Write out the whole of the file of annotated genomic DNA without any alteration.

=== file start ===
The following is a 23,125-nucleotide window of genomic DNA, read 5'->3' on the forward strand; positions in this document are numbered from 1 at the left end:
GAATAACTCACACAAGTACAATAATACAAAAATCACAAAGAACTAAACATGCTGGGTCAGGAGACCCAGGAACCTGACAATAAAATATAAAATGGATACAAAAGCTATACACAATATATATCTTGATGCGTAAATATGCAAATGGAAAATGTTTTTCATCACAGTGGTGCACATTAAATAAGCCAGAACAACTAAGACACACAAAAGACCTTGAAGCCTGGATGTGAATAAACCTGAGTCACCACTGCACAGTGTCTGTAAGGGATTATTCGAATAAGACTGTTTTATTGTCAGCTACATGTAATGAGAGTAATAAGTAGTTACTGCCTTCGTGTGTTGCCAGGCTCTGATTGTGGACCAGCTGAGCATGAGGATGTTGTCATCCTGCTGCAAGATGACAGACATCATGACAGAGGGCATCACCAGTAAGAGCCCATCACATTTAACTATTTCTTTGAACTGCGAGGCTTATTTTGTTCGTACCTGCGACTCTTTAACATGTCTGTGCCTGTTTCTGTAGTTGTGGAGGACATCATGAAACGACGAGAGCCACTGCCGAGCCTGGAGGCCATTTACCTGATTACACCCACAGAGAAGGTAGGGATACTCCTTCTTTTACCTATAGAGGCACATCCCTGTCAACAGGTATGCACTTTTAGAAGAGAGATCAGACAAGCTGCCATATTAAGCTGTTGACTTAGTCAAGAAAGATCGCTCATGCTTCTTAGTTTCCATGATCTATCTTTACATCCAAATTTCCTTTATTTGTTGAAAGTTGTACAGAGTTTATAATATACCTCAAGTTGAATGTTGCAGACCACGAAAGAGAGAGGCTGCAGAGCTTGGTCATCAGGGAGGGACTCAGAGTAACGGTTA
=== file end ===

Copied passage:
The following is a 23,125-nucleotide window of genomic DNA, read 5'->3' on the forward strand; positions in this document are numbered from 1 at the left end:
GAATAACTCACACAAGTACAATAATACAAAAATCACAAAGAACTAAACATGCTGGGTCAGGAGACCCAGGAACCTGACAATAAAATATAAAATGGATACAAAAGCTATACACAATATATATCTTGATGCGTAAATATGCAAATGGAAAATGTTTTTCATCACAGTGGTGCACATTAAATAAGCCAGAACAACTAAGACACACAAAAGACCTTGAAGCCTGGATGTGAATAAACCTGAGTCACCACTGCACAGTGTCTGTAAGGGATTATTCGAATAAGACTGTTTTATTGTCAGCTACATGTAATGAGAGTAATAAGTAGTTACTGCCTTCGTGTGTTGCCAGGCTCTGATTGTGGACCAGCTGAGCATGAGGATGTTGTCATCCTGCTGCAAGATGACAGACATCATGACAGAGGGCATCACCAGTAAGAGCCCATCACATTTAACTATTTCTTTGAACTGCGAGGCTTATTTTGTTCGTACCTGCGACTCTTTAACATGTCTGTGCCTGTTTCTGTAGTTGTGGAGGACATCATGAAACGACGAGAGCCACTGCCGAGCCTGGAGGCCATTTACCTGATTACACCCACAGAGAAGGTAGGGATACTCCTTCTTTTACCTATAGAGGCACATCCCTGTCAACAGGTATGCACTTTTAGAAGAGAGATCAGACAAGCTGCCATATTAAGCTGTTGACTTAGTCAAGAAAGATCGCTCATGCTTCTTAGTTTCCATGATCTATCTTTACATCCAAATTTCCTTTATTTGTTGAAAGTTGTACAGAGTTTATAATATACCTCAAGTTGAATGTTGCAGACCACGAAAGAGAGAGGCTGCAGAGCTTGGTCATCAGGGAGGGACTCAGAGTAACGGTTA